Washington and Jefferson, and Adams, and Jay, and Franklin, and Rush, and Hamilton, and a host of others, held no such degrading views on the subject as are imputed by Judge Taney to the Fathers of the Republic.

All, at that time, looked for the gradual but certain abolition of slavery, and shaped the constitution with a view to this grand result.

p. 266

On this account, Douglass prevails over Taney. The Chief Justice did, in fact, misrepresent the early history of the United States in order to substantiate his specious interpretation of the Constitution. Douglass’ account of the views of the Founding Fathers (at least the ones he names) stands in harmony with modern historical accounts, such as in Joseph Ellis’ book Founding Brothers.

Douglass:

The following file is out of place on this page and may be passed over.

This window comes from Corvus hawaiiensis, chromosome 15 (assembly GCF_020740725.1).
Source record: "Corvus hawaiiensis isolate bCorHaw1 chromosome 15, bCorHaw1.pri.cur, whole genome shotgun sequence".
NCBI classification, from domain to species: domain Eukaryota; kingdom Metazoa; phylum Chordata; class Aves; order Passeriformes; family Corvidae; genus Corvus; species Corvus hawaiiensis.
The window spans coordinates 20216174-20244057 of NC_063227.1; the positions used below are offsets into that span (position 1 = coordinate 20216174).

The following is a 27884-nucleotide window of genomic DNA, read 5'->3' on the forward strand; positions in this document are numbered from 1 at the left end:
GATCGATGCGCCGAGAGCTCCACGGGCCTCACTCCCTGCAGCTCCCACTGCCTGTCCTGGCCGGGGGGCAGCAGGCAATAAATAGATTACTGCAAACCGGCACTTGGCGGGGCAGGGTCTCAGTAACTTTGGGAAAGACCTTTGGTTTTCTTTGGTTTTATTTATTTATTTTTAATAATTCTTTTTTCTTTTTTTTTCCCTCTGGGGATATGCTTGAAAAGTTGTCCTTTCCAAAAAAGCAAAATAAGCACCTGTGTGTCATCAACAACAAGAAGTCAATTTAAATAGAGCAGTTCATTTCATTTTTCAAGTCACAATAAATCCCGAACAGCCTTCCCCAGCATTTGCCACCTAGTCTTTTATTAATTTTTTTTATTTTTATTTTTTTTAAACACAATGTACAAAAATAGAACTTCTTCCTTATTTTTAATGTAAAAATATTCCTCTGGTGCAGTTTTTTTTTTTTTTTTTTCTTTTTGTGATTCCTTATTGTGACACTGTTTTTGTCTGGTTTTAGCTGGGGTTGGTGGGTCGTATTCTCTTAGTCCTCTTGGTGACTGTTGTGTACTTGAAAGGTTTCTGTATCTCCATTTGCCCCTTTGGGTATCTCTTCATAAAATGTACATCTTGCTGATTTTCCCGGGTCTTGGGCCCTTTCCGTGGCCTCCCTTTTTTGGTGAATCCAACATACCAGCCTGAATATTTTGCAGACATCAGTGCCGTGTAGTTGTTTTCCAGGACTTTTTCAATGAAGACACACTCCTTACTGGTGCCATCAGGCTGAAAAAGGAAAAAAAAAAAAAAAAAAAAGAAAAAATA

In conclusion, let me say, all I ask of the American people is, that they live up to the Constitution, adopt its principles, imbibe its spirit and enforce its provisions.

When this is done, the wounds of my bleeding people will be healed, the chain will no longer rust on their ankles, their backs will no longer be torn by the bloody lash, and liberty, the glorious birthright of our common humanity, will become the inheritance of all the inhabitants of this highly favored country.

pp. 267–68

Douglass’ speech fits into a broader discussion on the interpretation of the Constitution, one set out in brief in this book review by Gordon Wood on a book by James Oakes that gives much more detail.

UPDATE: this post was updated on 25 Jan. 2021.